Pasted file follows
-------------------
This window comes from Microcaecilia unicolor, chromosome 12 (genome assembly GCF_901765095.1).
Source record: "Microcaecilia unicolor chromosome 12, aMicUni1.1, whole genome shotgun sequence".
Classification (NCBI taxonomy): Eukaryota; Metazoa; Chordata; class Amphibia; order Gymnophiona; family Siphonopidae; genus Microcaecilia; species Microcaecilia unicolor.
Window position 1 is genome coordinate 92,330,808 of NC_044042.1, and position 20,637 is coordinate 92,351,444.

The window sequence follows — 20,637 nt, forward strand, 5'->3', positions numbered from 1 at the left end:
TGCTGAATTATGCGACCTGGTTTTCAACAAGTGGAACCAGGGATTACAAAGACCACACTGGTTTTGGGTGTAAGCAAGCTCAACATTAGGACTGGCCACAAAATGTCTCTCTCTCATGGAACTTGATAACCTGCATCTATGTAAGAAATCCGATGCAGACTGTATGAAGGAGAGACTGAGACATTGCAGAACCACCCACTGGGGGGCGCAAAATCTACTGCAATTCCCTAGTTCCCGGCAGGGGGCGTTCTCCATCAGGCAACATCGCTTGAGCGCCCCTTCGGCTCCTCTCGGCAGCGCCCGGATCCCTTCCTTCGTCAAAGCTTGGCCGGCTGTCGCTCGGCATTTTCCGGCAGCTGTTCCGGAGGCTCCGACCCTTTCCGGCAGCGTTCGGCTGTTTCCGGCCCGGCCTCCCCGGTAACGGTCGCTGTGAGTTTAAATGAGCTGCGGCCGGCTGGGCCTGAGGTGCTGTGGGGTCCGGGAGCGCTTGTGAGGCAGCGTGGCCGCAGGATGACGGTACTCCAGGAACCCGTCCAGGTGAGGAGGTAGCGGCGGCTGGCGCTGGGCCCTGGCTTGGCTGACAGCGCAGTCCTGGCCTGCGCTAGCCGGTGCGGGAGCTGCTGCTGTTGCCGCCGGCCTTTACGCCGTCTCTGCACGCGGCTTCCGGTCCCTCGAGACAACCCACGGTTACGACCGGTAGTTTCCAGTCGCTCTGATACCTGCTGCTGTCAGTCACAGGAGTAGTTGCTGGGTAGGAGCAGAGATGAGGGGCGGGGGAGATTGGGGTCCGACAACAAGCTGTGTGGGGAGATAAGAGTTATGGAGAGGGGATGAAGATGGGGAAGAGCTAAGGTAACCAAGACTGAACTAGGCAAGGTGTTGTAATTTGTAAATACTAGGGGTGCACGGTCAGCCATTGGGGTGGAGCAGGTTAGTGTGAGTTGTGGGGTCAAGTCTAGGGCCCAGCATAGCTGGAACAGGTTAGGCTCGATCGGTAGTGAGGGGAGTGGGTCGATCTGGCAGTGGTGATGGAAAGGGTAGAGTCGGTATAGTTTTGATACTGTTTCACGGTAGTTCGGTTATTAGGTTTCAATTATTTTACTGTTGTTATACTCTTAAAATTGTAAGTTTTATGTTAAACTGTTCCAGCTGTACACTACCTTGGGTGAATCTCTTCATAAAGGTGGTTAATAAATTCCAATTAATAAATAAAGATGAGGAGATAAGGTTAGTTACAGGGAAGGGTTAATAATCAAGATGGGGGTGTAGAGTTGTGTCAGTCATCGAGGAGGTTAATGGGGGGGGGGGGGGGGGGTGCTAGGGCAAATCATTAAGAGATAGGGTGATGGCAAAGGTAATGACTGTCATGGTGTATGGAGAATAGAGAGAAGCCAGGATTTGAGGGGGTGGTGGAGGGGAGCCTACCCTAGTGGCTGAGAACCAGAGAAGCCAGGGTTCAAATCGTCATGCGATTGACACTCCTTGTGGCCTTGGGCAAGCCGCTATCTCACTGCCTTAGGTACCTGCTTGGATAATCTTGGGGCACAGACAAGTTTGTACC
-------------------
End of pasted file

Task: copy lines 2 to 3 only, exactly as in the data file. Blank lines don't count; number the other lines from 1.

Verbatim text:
Source record: "Microcaecilia unicolor chromosome 12, aMicUni1.1, whole genome shotgun sequence".
Classification (NCBI taxonomy): Eukaryota; Metazoa; Chordata; class Amphibia; order Gymnophiona; family Siphonopidae; genus Microcaecilia; species Microcaecilia unicolor.